Solaris Verified Boot

Solaris Verified Boot Introduction

Verified Boot picture Verified Boot here refers to verification of object modules before execution using digital signatures. If enabled, Solaris Verified Boot checks the factory-signed signature in a kernel module before loading and executing the module. This is to detect accidental or malicious modification of a module. The action taken is configurable and, when enabled, will either print a warning message and continue loading and executing the module or will fail and not load and execute the module.


Solaris protects against the loading of rogue kernel modules. Verified Boot increases the security and robustness of Solaris by verifying kernel modules before execution. Examples of these kinds of threats include:

  • Corrupted (accidently modified) kernel modules
  • Insertion or substitution of malicious programs masquerading as legitimate kernel modules (Trojans, viruses, spy-ware, root-kits). These malicious programs can relay information to a third-party or alter the behavior of Solaris
  • Installation of unauthorized third-party kernel modules. Although usually non-malicious, they may be unauthorized and not vetted for security threats or violate site change control policies

Verified Boot Functionality

Verified Boot, before and after
Before Verified Boot After Verified Boot

(Disclaimer: this result has not yet been verified by an
independent lab.)
Solaris Verified Boot checks kernel modules before execution and reports if the module is modified. Optionally on failures, the module is not loaded. For Solaris, Solaris Verified Boot will verify kernel modules before execution, beginning with the initial bootstrap SPARC “bootblk” sectors and initial "unix" module. Both of these are verified by SPARC OpenBoot (because Solaris is not running yet). The Solaris kernel loader (krtld) then takes over and verifies the main (generic) "genunix" module and all subsequent modules loaded by the Solaris kernel.

The policy to use on failures is configurable with three policy settings: none, warning, and enforce. The default policy is none (that is, Verified Boot is disabled).

  • None is the default behavior—no verification before execution.
  • Warning logs failures to the console and system log. The module is loaded and executed, however.
  • Enforce logs and does not load the module (the module fails to load).

Solaris 11.2: two policy values

For Solaris 11.2 Verified Boot has two policies, boot_policy and module_policy:

  • boot_policy is used in early boot and controls checking of the bootblk and initial "unix" and "genunix" modules.
  • module_policy is used after module genunix is loaded controls checking of subsequent kernel modules (such as from modload(1M)).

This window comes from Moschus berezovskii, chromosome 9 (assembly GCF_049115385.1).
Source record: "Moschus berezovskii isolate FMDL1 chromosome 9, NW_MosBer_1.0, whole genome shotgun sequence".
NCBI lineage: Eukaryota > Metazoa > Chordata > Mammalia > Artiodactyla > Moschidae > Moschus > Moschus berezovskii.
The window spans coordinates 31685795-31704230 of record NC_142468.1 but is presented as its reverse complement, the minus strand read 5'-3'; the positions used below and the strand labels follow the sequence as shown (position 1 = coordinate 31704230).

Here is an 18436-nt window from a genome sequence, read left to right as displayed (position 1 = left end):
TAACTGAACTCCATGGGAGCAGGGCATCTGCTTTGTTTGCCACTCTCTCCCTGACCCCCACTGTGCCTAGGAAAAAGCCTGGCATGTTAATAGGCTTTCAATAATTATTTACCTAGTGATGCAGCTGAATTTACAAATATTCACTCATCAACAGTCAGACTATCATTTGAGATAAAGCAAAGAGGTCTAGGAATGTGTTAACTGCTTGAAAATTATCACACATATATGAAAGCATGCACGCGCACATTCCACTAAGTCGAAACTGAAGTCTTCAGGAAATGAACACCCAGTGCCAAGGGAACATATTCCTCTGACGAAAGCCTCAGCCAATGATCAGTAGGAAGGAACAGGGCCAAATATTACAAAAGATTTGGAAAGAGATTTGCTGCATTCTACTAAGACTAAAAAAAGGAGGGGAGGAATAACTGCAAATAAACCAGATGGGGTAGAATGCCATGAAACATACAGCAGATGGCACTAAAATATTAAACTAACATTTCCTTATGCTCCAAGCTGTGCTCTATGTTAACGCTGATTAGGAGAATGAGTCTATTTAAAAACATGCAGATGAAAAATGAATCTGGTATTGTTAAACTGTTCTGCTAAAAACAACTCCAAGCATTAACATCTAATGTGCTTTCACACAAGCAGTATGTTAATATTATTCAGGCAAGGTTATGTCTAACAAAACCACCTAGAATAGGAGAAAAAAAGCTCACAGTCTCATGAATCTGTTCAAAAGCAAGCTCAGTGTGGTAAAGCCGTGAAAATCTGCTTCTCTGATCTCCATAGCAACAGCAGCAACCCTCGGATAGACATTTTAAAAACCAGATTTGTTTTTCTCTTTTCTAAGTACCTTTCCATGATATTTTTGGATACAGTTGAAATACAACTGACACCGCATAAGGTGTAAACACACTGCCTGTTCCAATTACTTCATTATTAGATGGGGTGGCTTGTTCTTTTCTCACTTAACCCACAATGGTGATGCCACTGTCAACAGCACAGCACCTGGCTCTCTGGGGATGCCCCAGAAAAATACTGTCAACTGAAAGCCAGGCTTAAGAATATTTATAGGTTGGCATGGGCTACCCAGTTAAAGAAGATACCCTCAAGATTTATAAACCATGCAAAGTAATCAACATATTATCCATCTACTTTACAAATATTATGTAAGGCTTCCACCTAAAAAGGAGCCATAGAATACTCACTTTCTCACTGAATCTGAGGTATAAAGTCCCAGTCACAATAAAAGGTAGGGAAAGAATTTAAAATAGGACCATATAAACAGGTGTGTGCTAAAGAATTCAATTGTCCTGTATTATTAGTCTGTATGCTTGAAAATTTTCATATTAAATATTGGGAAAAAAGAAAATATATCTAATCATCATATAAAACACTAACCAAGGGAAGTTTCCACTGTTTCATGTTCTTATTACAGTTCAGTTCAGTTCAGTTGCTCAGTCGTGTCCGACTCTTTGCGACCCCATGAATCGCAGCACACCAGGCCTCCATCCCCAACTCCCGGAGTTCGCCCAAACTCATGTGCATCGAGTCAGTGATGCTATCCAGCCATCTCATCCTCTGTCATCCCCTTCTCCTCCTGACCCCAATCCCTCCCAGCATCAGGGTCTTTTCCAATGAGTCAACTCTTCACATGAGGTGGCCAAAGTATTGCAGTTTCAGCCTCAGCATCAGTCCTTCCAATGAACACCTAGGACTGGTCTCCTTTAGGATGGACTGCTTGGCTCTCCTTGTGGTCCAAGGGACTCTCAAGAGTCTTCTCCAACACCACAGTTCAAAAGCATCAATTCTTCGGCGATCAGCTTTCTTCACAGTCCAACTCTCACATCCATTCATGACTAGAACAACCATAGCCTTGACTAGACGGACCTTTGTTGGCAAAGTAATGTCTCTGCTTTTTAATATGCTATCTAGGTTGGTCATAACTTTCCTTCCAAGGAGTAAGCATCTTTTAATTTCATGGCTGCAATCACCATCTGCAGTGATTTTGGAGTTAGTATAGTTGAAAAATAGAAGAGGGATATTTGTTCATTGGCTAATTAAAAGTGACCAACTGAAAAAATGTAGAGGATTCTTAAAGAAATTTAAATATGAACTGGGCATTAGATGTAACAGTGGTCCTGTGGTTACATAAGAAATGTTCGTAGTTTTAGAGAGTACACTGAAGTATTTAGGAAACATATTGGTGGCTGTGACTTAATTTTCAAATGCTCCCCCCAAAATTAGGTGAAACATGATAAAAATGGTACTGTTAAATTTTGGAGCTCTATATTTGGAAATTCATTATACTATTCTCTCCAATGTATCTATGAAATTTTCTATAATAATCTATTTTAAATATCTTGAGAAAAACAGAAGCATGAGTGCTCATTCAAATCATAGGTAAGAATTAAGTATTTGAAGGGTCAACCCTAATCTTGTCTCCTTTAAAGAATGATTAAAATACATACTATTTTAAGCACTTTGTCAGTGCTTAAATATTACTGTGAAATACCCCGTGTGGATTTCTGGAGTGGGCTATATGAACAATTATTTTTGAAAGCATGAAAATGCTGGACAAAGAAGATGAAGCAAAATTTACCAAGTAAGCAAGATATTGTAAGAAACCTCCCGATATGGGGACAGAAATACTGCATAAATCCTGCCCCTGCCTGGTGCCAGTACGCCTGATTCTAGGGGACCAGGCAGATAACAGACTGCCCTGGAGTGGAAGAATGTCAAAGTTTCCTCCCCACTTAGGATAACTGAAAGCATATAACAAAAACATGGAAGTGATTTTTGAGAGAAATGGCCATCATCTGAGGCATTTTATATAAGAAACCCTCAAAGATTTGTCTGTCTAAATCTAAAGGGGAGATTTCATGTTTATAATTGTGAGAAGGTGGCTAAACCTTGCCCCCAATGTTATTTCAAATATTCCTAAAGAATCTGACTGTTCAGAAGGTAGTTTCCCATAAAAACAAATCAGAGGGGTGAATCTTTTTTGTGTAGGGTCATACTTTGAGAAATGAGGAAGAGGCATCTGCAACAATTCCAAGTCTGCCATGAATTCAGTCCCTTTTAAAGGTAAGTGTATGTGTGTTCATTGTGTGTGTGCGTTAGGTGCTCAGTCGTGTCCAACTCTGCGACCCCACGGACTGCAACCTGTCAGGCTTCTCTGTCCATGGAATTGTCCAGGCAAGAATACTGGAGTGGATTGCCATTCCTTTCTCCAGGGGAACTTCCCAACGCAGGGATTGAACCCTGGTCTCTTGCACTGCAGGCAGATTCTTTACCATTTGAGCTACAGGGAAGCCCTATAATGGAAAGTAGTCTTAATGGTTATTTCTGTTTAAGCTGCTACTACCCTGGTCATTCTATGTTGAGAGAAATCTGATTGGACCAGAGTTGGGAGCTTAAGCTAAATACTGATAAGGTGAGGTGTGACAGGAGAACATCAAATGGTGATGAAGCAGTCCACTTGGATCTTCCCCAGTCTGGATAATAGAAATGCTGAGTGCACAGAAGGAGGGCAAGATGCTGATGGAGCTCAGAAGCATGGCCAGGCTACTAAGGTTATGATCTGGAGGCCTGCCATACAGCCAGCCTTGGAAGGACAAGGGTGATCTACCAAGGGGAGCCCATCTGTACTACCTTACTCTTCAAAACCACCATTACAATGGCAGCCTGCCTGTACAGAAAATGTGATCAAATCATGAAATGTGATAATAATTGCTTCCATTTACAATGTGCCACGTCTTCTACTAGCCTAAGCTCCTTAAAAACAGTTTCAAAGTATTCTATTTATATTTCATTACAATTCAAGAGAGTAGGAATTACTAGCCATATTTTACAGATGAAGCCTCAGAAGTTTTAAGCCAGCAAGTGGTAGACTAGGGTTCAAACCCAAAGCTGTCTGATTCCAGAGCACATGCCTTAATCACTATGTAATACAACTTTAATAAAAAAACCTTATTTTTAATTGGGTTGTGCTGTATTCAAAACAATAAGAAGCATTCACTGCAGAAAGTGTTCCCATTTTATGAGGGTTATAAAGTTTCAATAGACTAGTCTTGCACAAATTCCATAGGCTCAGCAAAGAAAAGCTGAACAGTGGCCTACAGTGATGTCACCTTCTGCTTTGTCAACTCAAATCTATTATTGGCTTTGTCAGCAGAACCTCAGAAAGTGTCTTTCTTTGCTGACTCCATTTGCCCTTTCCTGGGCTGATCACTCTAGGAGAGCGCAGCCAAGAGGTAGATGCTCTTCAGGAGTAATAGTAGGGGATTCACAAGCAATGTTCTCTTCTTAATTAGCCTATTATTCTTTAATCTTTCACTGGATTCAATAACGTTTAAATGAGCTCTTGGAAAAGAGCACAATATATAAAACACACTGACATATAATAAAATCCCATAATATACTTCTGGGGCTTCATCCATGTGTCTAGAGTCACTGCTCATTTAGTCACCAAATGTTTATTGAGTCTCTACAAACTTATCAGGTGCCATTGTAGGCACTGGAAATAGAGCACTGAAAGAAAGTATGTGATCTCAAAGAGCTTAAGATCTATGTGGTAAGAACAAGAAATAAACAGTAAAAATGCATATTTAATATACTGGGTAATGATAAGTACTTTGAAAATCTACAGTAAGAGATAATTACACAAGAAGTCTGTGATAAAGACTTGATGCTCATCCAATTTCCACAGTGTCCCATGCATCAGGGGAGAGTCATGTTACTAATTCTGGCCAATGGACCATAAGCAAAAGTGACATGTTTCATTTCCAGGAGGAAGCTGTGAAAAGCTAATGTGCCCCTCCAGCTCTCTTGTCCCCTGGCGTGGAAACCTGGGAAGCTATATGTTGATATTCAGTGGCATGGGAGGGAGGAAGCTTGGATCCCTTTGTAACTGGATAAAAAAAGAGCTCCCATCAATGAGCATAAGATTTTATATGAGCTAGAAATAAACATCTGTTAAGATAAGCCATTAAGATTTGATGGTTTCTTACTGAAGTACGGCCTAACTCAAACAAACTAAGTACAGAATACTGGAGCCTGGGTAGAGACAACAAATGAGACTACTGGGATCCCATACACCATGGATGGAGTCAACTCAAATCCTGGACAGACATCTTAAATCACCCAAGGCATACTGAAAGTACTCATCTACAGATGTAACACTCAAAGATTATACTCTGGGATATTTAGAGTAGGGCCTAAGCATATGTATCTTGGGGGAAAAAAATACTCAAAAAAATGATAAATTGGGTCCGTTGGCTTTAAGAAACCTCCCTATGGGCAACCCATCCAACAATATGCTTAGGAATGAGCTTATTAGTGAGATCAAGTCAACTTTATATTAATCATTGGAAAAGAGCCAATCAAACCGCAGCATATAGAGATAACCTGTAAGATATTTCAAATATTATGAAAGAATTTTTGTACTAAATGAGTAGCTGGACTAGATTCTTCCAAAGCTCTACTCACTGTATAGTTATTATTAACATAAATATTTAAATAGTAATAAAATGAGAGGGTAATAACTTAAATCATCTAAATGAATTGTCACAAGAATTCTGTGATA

Solaris 11.3: one policy: boot_policy

Starting in Solaris 11.3, Verified Boot has just one policy value: boot_policy. SPARC Firmware 9.5.0 and above supports this with only one policy setting (boot_policy). The boot_policy value now controls checking of everything—the bootblk, and the loading of all kernel modules, including "unix" and "genunix". The module_policy value is ignored. In order to best transition from Solaris 11.2 and older SPARC Firmware, the boot_policy and module policy value should always be the same.

The policy settings are stored in the Service Processor (SP), such as Oracle ILOM or Fujitsu M10 XSCF, which manages the hardware platform. The policy settings are purposely stored outside of the booted Solaris environment because we don't trust Solaris (including root or Administrator) to not tamper with these settings.

Chain of Trust

Solaris Verified Boot operates in a "chain of trust" fashion. An verified software is not used to verify other code or even itself until it's verified. Only after verification may software verify other software. Consider this simple diagram showing Solaris boot flow:

OpenBoot bootblock /platform/.../unix genunix . . . sha2

The chain of trust starts with OpenBoot firmware. The firmware is factory-installed or customer-installed from factory-signed packages. OpenBoot verifies the SPARC boot block (bootblk) sectors and the initial Solaris /platform/.../unix module and starts execution in the bootblk. Bootblk executes the initial Solaris module, unix. From there, the Solaris kernel loader, part of module unix, takes over. Krtld verifies genunix (Generic UNIX) and loads it and verifies all subsequent kernel modules. SHA-256 functionality, required to verify kernel modules, is contained in a yet-to-be-loaded module, sha2. Until sha2 is loaded, Solaris uses temporary, unoptimized "standalone" code to calculate SHA-256 digests as part of verifying the RSA-2048 signature.

Solaris Security Ecosystem

Solaris Verified Boot is not a standalone Security solution independent of everything else. By interacting with other Solaris security solutions, it makes for a more robust, secure environment:

  • Solaris SPARC firmware is signed using DSA-2048. Only signed firmware can be installed on SPARC platforms.
  • Secure Auto-Install (AI) and signed IPS packages (pkgsign(1)) help ensure the software you're installing is legitimate and has not been corrupted.
  • Immutable Zones implements a read-only root filesystem to make a zone tamper-resistant.
  • Packaging Solaris packages are factory-signed at Oracle. Third-party packages may be signed by the software vendor.